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Heising Reactor vs Modulation Reactor

Discussion in 'Amplitude Modulation' started by N1BCG, Mar 4, 2019.

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  1. N1BCG

    N1BCG Ham Member QRZ Page

    Setting the record straight on these terms:

    "It is important to remember Heising modulation does NOT use a modulation transformer. Contrary to popular misuse on AM phone forums and on the air, a dc current bypass choke or modulation reactor used in conjunction with a transformer is NOT a Heising modulation system! The modulation choke or reactor in a transformer coupled systems prevents power amplifier steady-state current from flowing in the modulation transformer and biasing the modulation transformer core. While this is often called "Heising modulation" and the choke is sometimes referred to as a "Heising reactor", the use of "Heising" is incorrect."

    https://www.w8ji.com/Heising modulation.htm

    From the 1976 Amateur Radio Handbook:

    Heising.jpg
     
  2. AC0OB

    AC0OB Subscriber QRZ Page

    And, W8JI never identifies his Point “C” nor voltages at any nodes which would have helped future modifiers and experimenters. In addition, all L1’s in the Globe Scouts I have seen are 7H. He also swapped R101 and R106 in his discussion.

    Heising's original paper: Heising, R.A., Modulation in Radio Telephony, Presented before The Institute of Radio Engineers, New York, December 1, 1920.

    Raymond A. Heising was born August 10, 1888, at Albert Lea, Minn. He received a degree in electrical engineering from the University of North Dakota in 1912 and the master's degree from the University of Wisconsin in 1914. After graduation, Heising began his work with the Western Electric Company and then Bell Telephone Laboratories. He played a major role in the development of radio-telephone systems for military use in World War I, and for transoceanic and ship-to-shore public service use. He invented several modulation systems which are still in wide use today: the grid modulation system for radio, the rectifier modulation system used in carrier telephony, the Class C stage, and in particular, the constant-current or Heising modulation system. He was a member of the I.R.E. (forerunner of the IEEE) and the American Physical Society. (See: Physics Today. 18 (4): 105. April 1965).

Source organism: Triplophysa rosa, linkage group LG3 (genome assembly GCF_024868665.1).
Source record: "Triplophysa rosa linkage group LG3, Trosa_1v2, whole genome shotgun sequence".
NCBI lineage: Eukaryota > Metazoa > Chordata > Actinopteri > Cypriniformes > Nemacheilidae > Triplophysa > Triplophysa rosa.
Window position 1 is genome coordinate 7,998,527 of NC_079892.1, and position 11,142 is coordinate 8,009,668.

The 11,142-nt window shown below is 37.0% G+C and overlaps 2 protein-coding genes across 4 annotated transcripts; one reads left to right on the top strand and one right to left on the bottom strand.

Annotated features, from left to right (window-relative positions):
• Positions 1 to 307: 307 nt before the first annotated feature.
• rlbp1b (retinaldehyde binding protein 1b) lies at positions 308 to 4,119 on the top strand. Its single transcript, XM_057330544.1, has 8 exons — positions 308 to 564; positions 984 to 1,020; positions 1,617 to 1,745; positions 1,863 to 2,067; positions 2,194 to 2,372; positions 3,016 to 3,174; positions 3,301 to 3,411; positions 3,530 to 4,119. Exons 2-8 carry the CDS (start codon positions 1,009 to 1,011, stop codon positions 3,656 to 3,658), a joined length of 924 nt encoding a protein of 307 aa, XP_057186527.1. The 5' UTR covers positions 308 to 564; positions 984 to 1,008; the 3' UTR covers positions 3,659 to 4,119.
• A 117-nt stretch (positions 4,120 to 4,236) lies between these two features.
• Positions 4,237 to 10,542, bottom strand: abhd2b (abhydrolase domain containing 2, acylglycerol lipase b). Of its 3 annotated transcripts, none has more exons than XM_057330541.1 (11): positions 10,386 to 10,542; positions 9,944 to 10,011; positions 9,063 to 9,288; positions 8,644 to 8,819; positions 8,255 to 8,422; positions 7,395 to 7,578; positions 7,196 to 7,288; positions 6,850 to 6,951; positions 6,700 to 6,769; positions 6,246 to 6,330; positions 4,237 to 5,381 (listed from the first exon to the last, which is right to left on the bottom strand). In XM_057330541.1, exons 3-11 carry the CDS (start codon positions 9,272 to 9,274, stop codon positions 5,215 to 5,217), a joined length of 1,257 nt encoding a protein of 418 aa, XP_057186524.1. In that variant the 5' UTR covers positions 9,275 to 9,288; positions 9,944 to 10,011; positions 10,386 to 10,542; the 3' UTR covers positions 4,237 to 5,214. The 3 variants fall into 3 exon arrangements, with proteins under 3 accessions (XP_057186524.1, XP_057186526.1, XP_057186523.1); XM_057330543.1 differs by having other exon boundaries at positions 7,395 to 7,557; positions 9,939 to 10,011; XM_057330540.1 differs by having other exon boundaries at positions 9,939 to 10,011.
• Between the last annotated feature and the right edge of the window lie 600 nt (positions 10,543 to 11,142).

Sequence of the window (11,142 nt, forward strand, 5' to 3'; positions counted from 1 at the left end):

Pheel




     
  3. W2NBC

    W2NBC Ham Member QRZ Page

    Seems like "modified Heising" just might be a little easier to say and quickly understood on the air than " a parallel-feed modulator circuit with modulation reactor "
    A gold standard reference :

    http://amwindow.org/tech/htm/modheising.htm
     
    AC0OB likes this.
  4. N1BCG

    N1BCG Ham Member QRZ Page

    There seems to be a renewed interest in building AM rigs, even among younger amateurs, which is a fantastic trend so the design discussions should use terms that accurately describe the circuits.

    The definition of Heising modulation and the application of an inductor to provide a constant current form of modulation render any other reference as inaccurate and misleading.

    The term "modified Heising" as it's commonly used suggests the role of the inductor as well outside its function as a Heising reactor. Modulation reactors are used to take the D.C. supply off the secondary of a modulation transformer and do not carry current for the modulator supply. This is likely what is meant in the majority of discussions.

    Heising reactors carry the D.C. supply for both a single ended modulator and the modulated stage. The current supplied to the circuit remains constant due to the modulating signal causing it to shift between the modulator and modulated RF stage through the Heising reactor.

    Easiest way to remember: There's either a mod transformer, possibly with a reactor -or- a Heising reactor.

    "I use a modified dipole and feed it at one end". Nope.
     
    Last edited: Mar 4, 2019
  5. W7TFO

    W7TFO Premium Subscriber QRZ Page

    Yo'all just don't choke on it...:)

    73DG
     
  6. K4KYV

    K4KYV Subscriber QRZ Page